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Charles is the senior partner of Burncoose Nurseries.
He also owns and runs Caerhays Castle Gardens and Caerhays Estate. Charles’ great grandfather bred the original x williamsii strain of camellias at Caerhays in the 1920s. Caerhays are the holders of The Plant Heritage National Collection of Magnolias.
Charles is a member of the RHS Rhododendron and Camellia sub committee and has put forward many new magnolias, rhododendrons and camellias for registration and awards. Charles is the proud recipient of the coveted RHS Victoria Medal of Honour.
Catalogue Introduction from Charles for 2023!
A year in which our business returned to normal annual growth rates after the excesses of the pandemic years where homeworking led to an explosion of orders and a reduction in stock levels on the nursery that we have never seen before. The nursery is now fully restocked and we have never seen more of our mail order customers in the nursery itself while holidaying in Cornwall.
So what has been our response to price rises for 2023 bearing in mind the massive inflationary increases in the cost of compost, electricity, fuel and packaging? You will be pleased to see that our catalogue prices, especially for all our herbaceous plants, have increased very little. Obviously there have been small price increases where we now offer larger sized plants. Customs duties and paperwork costs have also impacted on some of our plant imports from overseas. Despite the fuel surcharges imposed on courier deliveries our UK mainland packing and delivery costs remain unchanged for the 12th year running. As you will see there are some small price reductions in the catalogue as well.
Why have we been able to afford to do this? In late 2021 and early 2022 we restocked the nursery at pre inflationary times where we were also able to benefit from currency movements in our favour. The pandemic forced us into radical change in our packing shed processes and back office computer systems. As a result we have emerged from covid leaner, fitter and more efficient. Mechanisation has made the movement of plants quicker within the nursery. Other investments have taken place to capture and store roof water as well as expanding our own inhouse propagation team in terms of staff and facilities. We are growing more of the rarer ericaceous trees and shrubs than ever before and our stock plant beds have been considerably expanded as many small growers of specific liner plants did not survive the lockdown years.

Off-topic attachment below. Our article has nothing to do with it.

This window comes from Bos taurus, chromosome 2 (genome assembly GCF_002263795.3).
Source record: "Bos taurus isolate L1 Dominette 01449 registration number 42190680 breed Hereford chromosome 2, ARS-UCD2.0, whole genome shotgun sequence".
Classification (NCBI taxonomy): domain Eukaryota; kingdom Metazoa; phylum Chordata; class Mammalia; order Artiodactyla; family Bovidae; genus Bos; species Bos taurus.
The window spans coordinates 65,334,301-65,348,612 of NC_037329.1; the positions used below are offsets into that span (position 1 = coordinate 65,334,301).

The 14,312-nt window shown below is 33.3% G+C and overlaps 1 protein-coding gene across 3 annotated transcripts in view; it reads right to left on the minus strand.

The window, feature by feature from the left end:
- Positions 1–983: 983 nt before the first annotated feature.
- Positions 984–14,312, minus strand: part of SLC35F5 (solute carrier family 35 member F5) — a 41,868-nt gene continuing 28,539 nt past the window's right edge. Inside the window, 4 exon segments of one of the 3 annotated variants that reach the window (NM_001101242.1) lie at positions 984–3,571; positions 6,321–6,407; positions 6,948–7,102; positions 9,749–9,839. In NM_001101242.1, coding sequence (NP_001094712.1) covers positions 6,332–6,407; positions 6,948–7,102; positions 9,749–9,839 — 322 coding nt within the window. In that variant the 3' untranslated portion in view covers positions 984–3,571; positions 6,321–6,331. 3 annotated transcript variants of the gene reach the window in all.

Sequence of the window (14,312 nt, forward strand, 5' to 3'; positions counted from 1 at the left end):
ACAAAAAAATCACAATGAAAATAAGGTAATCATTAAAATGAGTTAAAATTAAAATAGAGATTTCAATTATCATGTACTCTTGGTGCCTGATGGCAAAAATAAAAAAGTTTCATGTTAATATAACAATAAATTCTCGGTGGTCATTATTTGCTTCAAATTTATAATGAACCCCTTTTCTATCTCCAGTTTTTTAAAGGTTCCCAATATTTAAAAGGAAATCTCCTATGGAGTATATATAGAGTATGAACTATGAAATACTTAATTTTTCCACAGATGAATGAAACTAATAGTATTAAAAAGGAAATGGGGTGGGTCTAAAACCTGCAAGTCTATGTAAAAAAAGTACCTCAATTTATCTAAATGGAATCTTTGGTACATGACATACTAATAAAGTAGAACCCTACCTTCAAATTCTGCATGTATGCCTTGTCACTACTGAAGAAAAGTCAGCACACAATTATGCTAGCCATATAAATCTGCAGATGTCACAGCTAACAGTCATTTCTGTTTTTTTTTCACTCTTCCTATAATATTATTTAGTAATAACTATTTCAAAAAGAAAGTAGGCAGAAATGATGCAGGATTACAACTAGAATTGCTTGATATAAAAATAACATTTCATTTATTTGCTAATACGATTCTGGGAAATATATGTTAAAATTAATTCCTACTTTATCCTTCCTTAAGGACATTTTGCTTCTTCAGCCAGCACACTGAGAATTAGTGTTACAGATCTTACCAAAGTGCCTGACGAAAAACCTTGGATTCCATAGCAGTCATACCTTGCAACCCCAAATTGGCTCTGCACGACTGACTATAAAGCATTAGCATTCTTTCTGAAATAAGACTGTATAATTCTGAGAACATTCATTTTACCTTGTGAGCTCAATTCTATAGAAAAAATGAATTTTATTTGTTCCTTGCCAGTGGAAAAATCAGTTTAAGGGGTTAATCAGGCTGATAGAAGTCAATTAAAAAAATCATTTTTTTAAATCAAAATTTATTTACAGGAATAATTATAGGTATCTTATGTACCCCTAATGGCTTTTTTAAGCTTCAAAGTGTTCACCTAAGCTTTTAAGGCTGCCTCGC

It takes time to produce saleable sized plants from our new seed propagation house. Our objective is to expand our production of rhododendron species and Cornish bred rhododendron hybrids over the next two to three years. Rhododendron production from seeds and cuttings is, however, a slow process and there can be propagation disasters along the way. Cressy Knuckey, the granddaughter of Burncoose Nurseries’ original partner, the late David Knuckey, is now leading our propagation efforts with drive and determination. You can begin to see the results in the increased number of new plants added to the catalogue this year.